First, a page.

Hang on, if you're earning more then your combined monthly household income must be 3k or more? Unless you're in an expensive part of the country, that sounds ok to me. And I would take very unkindly to someone who started telling me what job I should be doing, actually.

Maybe he is happy doing what he is doing at the level he's at? Not everyone wants to 'climb the career ladder'.

If you're both working and are able to pay all the bills etc., and your DC's are happy and healthy, I don't think there is a problem here.

Booyhoo Mon 08-Apr-13 10:13:20

umm. if you want more money then YOU go and earn more, seeing how progression is YOUR thing.

if this guy is the same as when you married and chose to have dcs with him then he hasn't broken any promises and shouldn't have to put in more hours just to meet some 'desired criteria' you have decided is now important.

poor guy.

22k is £1480 net monthly. I am pedantic. If hes paying into a pension etc then thats a good thing.

I think if you were a man coming on here writing this about your wife you would be called a lot of names.

Life isnt about money. If you feel that money is more important than loving your spouse then I really pity you.

EndoplasmicReticulum Mon 08-Apr-13 10:18:33

My husband earns less than that. He is not ambitious at all, and does the minimum at work as they have not given him a pay rise in years. These things may or may not be connected! However, in our case this works out fine as he has been able to change his hours to do school runs, and he does majority of child-wrangling in term time.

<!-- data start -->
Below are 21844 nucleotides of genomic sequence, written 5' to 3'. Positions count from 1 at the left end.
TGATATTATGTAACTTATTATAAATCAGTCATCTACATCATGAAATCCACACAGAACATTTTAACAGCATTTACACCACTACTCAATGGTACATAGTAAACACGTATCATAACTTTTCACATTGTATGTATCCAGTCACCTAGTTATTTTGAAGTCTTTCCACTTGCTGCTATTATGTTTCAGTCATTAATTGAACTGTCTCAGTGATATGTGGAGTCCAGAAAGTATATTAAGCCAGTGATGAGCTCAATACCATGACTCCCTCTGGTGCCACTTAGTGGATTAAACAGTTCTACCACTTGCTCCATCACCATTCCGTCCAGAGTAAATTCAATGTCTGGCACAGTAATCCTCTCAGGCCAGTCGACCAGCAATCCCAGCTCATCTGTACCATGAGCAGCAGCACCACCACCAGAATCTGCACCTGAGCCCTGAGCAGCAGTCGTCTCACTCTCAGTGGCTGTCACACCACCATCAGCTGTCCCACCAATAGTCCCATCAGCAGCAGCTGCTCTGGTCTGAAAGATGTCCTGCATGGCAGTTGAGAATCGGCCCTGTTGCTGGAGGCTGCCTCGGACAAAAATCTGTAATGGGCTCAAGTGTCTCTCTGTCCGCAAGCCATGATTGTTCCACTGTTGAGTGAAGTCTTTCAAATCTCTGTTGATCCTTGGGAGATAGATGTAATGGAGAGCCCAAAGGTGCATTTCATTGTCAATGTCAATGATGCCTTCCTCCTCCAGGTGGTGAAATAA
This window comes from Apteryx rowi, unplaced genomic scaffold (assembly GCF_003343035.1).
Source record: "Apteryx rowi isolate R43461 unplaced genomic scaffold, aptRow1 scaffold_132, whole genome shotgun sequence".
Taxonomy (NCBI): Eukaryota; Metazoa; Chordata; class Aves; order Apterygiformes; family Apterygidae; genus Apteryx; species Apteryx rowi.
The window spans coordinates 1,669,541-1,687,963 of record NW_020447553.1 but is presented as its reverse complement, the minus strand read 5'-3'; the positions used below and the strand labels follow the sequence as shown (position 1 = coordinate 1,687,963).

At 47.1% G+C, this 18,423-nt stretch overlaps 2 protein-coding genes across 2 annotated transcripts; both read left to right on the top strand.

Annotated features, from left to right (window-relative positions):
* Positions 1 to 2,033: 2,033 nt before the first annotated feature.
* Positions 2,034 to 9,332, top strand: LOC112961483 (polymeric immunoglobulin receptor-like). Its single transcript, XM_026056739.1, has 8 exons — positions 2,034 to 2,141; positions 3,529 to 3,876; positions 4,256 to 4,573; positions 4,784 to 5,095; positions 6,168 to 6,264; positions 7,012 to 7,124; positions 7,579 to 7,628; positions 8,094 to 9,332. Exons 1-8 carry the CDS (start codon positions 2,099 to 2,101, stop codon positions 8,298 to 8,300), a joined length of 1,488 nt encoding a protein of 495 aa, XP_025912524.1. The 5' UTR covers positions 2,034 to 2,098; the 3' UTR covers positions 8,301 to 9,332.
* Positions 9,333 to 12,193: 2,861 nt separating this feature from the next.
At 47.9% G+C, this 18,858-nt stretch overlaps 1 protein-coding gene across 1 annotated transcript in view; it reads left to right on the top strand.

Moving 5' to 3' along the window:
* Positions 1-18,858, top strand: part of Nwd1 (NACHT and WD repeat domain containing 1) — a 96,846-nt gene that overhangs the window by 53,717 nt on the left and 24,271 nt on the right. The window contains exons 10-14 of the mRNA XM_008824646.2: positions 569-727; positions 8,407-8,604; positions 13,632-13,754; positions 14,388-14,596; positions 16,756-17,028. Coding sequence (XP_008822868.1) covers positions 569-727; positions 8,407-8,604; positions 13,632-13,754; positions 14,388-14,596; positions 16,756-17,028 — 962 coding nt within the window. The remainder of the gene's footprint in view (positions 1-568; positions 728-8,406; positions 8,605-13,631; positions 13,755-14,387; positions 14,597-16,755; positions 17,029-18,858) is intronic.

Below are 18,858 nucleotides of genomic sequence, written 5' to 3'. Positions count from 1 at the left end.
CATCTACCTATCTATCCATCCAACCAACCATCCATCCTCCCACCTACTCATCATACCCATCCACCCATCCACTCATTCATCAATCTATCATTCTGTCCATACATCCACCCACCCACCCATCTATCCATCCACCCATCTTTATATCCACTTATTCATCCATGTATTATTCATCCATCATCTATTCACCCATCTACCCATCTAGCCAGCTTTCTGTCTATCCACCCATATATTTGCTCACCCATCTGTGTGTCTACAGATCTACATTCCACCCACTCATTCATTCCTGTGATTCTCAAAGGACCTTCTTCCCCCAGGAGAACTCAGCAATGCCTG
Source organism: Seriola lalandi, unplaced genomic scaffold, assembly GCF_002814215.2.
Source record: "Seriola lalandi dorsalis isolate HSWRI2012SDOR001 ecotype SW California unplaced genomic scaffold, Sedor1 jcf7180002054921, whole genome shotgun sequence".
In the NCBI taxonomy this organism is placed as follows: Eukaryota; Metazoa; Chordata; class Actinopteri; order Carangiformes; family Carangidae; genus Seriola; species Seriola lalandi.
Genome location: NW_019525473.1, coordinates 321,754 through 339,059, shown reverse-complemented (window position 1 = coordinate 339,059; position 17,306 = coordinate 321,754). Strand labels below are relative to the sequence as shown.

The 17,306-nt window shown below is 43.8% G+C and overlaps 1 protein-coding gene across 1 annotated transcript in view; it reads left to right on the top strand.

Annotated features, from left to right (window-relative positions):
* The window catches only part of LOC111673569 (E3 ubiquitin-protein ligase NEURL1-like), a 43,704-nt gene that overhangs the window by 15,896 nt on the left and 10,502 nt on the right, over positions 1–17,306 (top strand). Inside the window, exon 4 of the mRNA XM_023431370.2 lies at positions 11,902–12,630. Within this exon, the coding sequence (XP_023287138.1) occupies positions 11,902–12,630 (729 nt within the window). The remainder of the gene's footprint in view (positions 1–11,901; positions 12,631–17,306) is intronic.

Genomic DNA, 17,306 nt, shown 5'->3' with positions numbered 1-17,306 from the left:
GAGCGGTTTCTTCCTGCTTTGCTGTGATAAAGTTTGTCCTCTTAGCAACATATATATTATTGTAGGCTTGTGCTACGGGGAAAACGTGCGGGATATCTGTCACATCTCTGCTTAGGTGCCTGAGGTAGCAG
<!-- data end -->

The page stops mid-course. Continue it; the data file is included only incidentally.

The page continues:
I definitely did not marry him for his money. I married him because I love him.

Viviennemary Mon 08-Apr-13 10:18:47

I also thought he should be coming out with more than that in his hand. And I agree that life isn't all about money but it is nice to have a bit more. At one a lot of my friends were better off than us but it's changed now. You can try and work out if there is any retraining either of you can do if you are set on improving things financially.

Hotpotatofood Mon 08-Apr-13 10:42:27

yes, he is paying into pension so it comes from £1480. I do want to find a compromise - as MoreBeta said to find his strengths and utilise that. if I accept that it is Ok as it is now - it will mean that he will stay there till he is retired there - it is a bit SAD

ELR Mon 08-Apr-13 10:46:32

Is he happy though? If he is then you have to accept that maybe he likes doing and being where he is, everything in life doesn't have to be bigger and better.

Mutt Mon 08-Apr-13 10:48:14

It might be SAD for you, but maybe not for him hmm

Have you spoken to him about what he wants?

How would you feel if someone was forcing you out of a job you are satisfied with and into a path of career devolopment you had no interest in?

Mutt Mon 08-Apr-13 10:48:48

I feel really sorry for your DH.

givemeaclue Mon 08-Apr-13 11:01:18

Happiness at work counts for a lot. As does job security.

VenusRising Mon 08-Apr-13 11:06:40

Maybe he needs to take up the slack at home more as beta has said, so you can flex your earning potential.

Tbh I couldn't stick a man who had no gumption. But then I married a man who had a lot and he still has.

Sorry for your situation. People do change and maybe you have, but he hasn't so much? Maybe time to have a little family counselling to address the changes, and perceived failings?